The language of love has been rewritten by millennials.
Boomers once “courted,” we millennials “talk.” The traditional dinner date has devolved to “hanging out.”
But it seems there is one major change that separates millennial dating from generations past: technology.
While dating online became a reality in the 1990s, it wasn’t until the late 2000s and early 2010s, with the genesis of dating apps, that online dating became de-stigmatized and ubiquitous. Dating apps combine the embarrassing selfies and hackneyed “about me” bios of online dating, with an easy user interface, providing a nonstop bout of speed dating right in the palm of your hand.
And millennials regularly log in to dating apps. According to a 2018 study conducted by the online legal marketplace Avvo, 43 percent of all online daters are millennials.
“I think the apps are great because, you know, where else can you meet people while you’re at home in your pajamas?” said Karenna Alexander, a Norwalk, Conn.-based dating coach.
Alexander, who has served clients from around the world for the past 18 years, regularly works with clients from Westchester, and will often refer her clients to dating apps.
The ease of dating apps is alluring, but there are definite drawbacks.
When I asked three single friends of mine what dating is like for a millennial, I was told, “complicated,” “tedious” and “horrible.”
“People become more disposable because there are so many new people you can meet, and you’re judging someone based on a picture,” said 28-year-old White Plains resident Katherine McAteer. “You don’t really know anything about them.”
With online dating comes a whole new lexicon of unfortunate millennial dating habits. “Orbiting” is when someone stops talking to you but still engages with your social media. “Breadcrumbing” is when someone continually stays in contact with you, but makes no commitments or plans to see you. And “ghosting” is the spookiest dating habit of all. Ghosting is when someone you are dating abruptly stops communicating with you without explanation. It’s pretty common to be ghosted and to pull some disappearing acts yourself.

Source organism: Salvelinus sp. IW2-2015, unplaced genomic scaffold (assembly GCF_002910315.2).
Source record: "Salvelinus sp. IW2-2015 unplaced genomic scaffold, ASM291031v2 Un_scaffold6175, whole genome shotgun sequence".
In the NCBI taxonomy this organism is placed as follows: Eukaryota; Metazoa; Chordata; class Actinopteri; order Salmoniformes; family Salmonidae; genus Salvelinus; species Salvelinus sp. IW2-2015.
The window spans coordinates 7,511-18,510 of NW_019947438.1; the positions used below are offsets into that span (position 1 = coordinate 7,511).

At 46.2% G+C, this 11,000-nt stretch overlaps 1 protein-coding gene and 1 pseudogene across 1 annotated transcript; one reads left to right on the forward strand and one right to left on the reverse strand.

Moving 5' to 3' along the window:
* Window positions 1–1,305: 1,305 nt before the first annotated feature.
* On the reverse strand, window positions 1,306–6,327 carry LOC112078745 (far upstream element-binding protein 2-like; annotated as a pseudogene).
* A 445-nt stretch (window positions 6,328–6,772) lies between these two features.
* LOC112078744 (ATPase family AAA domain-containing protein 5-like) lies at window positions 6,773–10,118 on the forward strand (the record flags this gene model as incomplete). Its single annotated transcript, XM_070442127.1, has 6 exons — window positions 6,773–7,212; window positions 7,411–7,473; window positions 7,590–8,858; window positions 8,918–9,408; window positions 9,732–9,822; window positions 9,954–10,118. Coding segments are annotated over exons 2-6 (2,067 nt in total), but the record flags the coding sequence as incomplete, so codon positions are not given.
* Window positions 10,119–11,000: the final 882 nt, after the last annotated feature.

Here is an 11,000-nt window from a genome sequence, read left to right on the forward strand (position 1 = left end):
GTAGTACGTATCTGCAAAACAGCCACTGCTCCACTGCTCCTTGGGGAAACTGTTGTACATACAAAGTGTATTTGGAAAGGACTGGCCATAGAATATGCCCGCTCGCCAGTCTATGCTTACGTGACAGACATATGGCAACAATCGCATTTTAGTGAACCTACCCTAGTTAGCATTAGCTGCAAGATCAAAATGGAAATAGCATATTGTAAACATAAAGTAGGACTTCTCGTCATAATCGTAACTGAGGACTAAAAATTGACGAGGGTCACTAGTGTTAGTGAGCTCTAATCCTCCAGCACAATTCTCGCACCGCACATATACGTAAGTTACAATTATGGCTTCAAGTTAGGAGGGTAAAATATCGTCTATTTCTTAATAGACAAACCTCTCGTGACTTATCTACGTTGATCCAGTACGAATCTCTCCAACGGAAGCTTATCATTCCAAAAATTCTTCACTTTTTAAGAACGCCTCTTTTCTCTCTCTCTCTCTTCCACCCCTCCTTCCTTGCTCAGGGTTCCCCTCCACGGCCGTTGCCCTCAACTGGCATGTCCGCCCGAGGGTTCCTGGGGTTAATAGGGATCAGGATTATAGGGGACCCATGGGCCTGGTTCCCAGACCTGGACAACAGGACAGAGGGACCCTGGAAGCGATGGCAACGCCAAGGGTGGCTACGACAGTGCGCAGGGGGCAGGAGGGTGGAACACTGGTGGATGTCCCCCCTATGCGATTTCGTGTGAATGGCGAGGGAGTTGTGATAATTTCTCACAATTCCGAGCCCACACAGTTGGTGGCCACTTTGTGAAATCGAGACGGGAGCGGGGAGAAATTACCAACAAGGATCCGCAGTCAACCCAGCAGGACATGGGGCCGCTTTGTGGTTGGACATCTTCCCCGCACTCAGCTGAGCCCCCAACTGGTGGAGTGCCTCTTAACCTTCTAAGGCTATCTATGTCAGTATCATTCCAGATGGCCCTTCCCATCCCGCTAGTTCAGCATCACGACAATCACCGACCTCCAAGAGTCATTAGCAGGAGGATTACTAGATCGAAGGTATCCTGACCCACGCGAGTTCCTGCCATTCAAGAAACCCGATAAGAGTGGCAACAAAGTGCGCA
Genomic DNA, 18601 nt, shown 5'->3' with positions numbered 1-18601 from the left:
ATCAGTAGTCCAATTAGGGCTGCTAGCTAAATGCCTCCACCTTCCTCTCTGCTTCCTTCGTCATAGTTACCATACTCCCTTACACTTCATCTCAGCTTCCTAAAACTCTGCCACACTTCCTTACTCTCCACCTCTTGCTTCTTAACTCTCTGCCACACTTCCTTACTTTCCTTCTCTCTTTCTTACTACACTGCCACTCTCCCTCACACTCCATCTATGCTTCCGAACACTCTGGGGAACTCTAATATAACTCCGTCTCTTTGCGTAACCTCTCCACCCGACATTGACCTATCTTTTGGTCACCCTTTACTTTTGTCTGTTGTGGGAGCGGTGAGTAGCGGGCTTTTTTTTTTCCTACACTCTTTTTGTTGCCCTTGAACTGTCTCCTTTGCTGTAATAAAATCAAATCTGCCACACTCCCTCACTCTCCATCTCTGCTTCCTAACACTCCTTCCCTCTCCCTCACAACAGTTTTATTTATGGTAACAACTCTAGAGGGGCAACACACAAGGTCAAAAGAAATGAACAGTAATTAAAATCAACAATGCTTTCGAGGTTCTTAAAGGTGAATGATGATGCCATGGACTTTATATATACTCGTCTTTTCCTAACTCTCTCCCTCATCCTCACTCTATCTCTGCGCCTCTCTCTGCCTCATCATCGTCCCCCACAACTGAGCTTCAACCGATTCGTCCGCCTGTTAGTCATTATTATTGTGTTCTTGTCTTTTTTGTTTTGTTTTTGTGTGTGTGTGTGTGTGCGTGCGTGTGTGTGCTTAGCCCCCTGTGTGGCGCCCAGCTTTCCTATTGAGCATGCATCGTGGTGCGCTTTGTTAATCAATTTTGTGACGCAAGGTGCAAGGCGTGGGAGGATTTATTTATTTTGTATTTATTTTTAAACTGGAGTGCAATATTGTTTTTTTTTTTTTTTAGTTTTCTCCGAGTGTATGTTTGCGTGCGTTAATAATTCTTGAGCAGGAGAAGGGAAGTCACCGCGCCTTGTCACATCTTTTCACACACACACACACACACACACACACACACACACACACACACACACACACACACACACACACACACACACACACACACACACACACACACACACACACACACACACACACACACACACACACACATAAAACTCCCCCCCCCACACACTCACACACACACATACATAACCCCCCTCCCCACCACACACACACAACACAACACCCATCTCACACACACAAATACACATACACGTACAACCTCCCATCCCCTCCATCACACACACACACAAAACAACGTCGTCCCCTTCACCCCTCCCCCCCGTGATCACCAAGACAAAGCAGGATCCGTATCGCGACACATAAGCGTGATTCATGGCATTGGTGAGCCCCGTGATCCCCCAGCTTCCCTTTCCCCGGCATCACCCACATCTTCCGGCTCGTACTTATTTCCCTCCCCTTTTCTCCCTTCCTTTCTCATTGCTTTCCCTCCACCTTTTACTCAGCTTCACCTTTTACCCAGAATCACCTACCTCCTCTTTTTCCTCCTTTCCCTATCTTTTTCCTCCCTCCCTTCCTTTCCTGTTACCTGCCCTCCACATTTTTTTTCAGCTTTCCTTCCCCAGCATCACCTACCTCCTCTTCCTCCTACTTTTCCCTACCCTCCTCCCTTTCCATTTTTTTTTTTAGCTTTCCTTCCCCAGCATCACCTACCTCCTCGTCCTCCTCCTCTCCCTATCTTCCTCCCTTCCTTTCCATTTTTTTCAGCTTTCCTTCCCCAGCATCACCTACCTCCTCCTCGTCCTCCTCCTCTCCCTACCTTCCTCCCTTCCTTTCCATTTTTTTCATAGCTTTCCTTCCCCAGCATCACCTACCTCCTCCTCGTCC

“I think everyone has ghosted, and we’ve all ghosted others,” said James Rogers, 29, of White Plains.
It’s no wonder, with all these cowardly dating habits that plague my generation, that millennials don’t care much for dating.
In 2018, dating app Tinder conducted a study of 1,000 single people, ages 18 to 25, and found that 72 percent of surveyed millennials made a conscious decision to stay single for a period of time.
There are a lot of reasons for this. For starters, marriage is not a must anymore. Historically, women were reliant on men to provide. However, times have changed. Millennial women are more educated than previous generations, leading to greater job and income opportunities with less of an economic dependency on a partner. Men these days are a luxury, not a necessity. Gentlemen, be sure to highlight that last sentence.
Millennials also cite finances as a barrier that keeps them from dating. Match.com’s 2019 Singles in America survey found that 30 percent of millennials said that their finances have held them back from pursuing love. Millennials are in oppressive student debt, dealing with rising healthcare costs and battling insane housing inflation prices, so finding those funds for dates is difficult.
Finally, just because you match with a handsome guy or beautiful girl online does not mean you two will click in real life.
“I think that we’re very glued to the phone and that people skills are very limited,” said 28-year-old Dan Hofer of Ossining. “I’ve been on dates where it’s like talking to a brick wall.”
Hofer and I were a former Tinder match turned longtime friends. So there are some upsides to online dating. And don’t worry, I wasn’t that brick wall. I’d like to think of myself more like soft concrete.
Online dating can be both daunting and exhausting. Make it easier on yourself, and only put in the effort for those that reciprocate.
“Love only those who love you,” Alexander said. “Keep trying, and don’t give up. And sometimes you have to treat it like a part-time job.”
Erin Maher is a writer in Westchester County. Find more of her musings at erinmaherwrites.com or follow her on Twitter and Instagram @erinmaherwrites.